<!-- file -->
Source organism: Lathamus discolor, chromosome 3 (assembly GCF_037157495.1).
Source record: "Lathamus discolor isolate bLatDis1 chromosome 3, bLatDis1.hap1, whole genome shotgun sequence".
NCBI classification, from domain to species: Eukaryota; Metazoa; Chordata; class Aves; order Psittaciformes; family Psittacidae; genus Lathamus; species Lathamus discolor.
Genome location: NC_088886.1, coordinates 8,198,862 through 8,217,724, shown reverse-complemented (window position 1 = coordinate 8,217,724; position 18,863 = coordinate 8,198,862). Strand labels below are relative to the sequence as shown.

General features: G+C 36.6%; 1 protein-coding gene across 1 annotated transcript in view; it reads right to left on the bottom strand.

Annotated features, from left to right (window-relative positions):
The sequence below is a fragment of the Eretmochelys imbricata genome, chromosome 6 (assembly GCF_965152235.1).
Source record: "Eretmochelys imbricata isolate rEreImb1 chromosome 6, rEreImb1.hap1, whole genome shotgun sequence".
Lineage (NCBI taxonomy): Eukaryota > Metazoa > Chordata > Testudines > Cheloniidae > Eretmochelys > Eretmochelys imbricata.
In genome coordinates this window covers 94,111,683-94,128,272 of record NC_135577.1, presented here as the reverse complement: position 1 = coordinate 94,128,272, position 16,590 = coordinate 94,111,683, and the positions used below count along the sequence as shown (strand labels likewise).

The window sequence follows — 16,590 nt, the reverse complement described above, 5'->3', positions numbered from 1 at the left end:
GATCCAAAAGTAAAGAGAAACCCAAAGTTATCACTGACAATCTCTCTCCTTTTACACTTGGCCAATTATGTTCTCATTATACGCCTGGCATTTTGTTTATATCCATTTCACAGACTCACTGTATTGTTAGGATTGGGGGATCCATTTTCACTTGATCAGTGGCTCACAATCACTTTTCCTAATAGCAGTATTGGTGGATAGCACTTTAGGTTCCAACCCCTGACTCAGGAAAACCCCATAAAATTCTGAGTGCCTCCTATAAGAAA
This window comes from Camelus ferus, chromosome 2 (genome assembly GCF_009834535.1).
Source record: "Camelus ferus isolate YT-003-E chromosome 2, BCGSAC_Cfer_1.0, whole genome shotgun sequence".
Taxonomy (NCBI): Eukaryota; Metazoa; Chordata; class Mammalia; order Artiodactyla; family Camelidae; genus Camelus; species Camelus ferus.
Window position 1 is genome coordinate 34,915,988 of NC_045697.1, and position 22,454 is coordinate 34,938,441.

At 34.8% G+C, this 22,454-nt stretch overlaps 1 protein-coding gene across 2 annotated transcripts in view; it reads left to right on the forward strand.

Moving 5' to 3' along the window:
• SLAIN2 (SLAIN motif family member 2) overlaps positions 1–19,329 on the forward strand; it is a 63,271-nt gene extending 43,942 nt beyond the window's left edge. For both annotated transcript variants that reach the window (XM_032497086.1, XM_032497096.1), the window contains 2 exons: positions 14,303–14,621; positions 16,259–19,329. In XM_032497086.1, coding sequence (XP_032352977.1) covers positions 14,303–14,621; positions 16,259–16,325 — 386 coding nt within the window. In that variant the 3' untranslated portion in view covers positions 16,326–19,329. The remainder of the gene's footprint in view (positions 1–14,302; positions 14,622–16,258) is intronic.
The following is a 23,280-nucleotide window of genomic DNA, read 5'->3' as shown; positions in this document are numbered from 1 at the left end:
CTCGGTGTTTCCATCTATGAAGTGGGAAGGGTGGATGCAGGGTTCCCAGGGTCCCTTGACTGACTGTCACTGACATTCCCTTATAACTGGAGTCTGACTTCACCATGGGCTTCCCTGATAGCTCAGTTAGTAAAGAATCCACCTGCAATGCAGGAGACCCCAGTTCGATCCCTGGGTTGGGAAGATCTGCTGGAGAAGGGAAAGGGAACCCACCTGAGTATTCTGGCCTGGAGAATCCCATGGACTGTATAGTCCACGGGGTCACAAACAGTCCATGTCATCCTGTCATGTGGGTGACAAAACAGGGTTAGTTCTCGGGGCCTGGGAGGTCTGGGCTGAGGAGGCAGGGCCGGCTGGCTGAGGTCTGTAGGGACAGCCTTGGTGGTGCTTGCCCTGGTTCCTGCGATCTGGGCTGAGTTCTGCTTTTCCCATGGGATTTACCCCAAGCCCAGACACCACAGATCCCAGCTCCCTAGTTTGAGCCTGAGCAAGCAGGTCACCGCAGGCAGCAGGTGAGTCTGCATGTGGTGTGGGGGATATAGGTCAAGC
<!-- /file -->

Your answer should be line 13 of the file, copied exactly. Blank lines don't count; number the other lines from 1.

This window comes from Camelus ferus, chromosome 2 (genome assembly GCF_009834535.1).